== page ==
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SMS about termination of members' ElderShield policy is legitimate, says CPF

SMS about termination of members' ElderShield policy is legitimate, says CPF

Image of an SMS sent by the CPF Board on the termination of a member's ElderShield policy.

SINGAPORE: An SMS sent to Central Provident Fund (CPF) members informing them that their ElderShield policy has been terminated is legitimate, said the CPF Board on Saturday (Apr 23).

The agency was responding to CNA's queries after several recipients expressed concern on social media that the message was a scam.

The SMS contained a clickable link directing people to a website about CareShield Life, which replaces ElderShield, with an instruction to log in with their Singpass for more details.

Several Facebook users shared screenshots of the SMS on Friday, questioning if it was a new phishing scam. Some had warned others not to click on the link.

On CPF's Facebook page, one user noted that the CareShield Life website was not accessible on Friday.

"The website was temporarily down as there were too many people trying to access the website at the same time. The issue has since been resolved," said the CPF Board on Saturday. 

"Members can check if the website domain listed in the SMS ends with a '' to determine that the link genuinely leads to the CPF website or another government website."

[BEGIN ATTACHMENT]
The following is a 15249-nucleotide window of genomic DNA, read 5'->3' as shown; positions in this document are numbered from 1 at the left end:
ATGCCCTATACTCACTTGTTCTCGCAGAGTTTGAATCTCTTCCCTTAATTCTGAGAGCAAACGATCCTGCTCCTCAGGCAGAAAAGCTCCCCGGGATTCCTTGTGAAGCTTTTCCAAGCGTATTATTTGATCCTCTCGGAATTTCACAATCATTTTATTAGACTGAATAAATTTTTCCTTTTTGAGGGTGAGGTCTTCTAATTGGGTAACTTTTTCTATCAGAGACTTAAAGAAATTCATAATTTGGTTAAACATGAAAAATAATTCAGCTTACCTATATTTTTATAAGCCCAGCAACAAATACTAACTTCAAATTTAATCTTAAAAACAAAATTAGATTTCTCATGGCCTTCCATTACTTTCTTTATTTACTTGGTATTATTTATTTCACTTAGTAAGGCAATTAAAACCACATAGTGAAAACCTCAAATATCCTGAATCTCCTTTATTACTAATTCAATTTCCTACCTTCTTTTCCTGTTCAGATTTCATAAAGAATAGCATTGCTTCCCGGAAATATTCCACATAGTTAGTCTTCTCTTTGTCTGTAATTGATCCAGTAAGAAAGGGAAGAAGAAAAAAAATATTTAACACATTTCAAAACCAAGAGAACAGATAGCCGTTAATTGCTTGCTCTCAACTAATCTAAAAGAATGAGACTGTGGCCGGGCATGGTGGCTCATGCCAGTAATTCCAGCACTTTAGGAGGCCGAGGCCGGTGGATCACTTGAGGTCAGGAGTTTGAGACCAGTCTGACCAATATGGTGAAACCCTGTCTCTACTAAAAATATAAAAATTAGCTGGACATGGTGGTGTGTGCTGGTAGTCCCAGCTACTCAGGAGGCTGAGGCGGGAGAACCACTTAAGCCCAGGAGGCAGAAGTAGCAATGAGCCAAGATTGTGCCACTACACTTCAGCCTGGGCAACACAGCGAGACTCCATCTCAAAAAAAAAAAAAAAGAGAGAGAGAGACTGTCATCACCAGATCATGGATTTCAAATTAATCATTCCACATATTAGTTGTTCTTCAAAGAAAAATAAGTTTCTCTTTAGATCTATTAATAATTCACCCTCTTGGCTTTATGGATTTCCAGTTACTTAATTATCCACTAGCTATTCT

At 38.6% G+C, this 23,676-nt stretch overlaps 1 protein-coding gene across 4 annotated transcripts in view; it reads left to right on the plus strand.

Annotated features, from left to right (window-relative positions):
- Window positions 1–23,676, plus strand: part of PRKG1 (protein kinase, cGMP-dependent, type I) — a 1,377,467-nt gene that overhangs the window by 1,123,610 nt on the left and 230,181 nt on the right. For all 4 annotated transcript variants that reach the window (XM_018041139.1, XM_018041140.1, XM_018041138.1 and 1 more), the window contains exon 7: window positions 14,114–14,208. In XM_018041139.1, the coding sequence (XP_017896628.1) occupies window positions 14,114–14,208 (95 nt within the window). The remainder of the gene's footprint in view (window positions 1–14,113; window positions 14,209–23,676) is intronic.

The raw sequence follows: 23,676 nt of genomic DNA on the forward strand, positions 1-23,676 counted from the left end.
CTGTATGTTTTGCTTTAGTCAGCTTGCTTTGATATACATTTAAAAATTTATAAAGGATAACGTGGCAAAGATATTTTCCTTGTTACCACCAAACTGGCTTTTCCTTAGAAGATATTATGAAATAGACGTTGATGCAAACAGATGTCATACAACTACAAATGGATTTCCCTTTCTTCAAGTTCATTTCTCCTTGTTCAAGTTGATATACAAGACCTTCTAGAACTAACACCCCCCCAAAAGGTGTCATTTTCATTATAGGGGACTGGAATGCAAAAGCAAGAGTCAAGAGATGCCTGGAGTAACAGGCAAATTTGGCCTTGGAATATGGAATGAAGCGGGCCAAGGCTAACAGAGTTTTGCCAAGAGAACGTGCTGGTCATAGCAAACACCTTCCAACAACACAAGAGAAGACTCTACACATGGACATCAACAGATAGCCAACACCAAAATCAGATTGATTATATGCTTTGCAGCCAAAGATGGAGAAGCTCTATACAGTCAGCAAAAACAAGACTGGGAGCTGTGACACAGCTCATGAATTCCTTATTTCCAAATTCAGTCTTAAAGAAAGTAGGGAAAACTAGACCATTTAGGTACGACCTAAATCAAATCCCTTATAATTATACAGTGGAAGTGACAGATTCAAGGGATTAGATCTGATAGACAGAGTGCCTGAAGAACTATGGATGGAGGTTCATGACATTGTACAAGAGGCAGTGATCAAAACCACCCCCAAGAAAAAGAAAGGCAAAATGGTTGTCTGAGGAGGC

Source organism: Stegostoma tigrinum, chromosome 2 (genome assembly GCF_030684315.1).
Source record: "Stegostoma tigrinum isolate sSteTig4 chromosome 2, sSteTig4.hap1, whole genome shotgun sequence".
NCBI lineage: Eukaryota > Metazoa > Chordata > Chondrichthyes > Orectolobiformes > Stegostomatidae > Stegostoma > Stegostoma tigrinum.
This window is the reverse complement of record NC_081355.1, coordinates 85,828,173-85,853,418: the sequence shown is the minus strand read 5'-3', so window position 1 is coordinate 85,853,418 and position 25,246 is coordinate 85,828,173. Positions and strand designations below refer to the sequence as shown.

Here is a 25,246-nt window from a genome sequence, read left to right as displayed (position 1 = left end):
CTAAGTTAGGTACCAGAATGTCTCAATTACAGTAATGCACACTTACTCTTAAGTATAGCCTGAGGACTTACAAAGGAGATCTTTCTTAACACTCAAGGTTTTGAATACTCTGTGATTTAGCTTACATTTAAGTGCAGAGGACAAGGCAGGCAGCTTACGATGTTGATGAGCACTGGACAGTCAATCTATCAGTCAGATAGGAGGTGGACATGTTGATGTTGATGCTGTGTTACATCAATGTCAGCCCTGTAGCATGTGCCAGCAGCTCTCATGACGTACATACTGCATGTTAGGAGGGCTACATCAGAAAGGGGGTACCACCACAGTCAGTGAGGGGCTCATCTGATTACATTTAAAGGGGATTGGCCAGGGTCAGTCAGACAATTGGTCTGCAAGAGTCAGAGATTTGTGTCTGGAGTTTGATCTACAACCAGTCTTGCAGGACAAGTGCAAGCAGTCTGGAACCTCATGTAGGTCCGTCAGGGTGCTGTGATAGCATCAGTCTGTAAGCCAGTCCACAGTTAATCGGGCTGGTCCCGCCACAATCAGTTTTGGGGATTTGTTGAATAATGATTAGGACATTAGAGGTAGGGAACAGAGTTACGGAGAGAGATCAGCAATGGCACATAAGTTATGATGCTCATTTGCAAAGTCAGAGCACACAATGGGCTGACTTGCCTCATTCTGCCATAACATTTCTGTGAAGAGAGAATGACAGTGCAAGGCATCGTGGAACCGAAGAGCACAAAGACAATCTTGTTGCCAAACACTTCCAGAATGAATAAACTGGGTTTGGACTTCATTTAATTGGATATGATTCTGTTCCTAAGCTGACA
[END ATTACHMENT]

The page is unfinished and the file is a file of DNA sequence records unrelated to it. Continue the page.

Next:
CareShield Life, the national long-term disability insurance scheme, was launched in October 2020. It is compulsory for all Singapore citizens or permanent residents born in 1980 or later.

In November 2021, the scheme was extended to eligible Singaporeans and permanent residents born in 1979 or earlier. 

Existing ElderShield 400 policyholders born between 1970 and 1979 were auto-enrolled in CareShield Life.

The issue of clickable links in text messages made headlines late last year, following a spate of online banking scams. 

Customers of OCBC bank lost a total of S$13.7 million in the spate of phishing scams that affected 790 people, according to the bank in an update in January. Victims had received unsolicited SMSes claiming that there were issues with their banking accounts, asking them to click on a link to resolve the issue.

The Smart Nation Digital Government Group said in January that the authorities were reviewing their use of SMSes and clickable links in communicating with members of the public, as part of efforts to counter such phishing scams.

CNA has asked the CPF Board whether it intends to do away with such clickable links, and when such plans might be implemented. 

Source: CNA/az/gs


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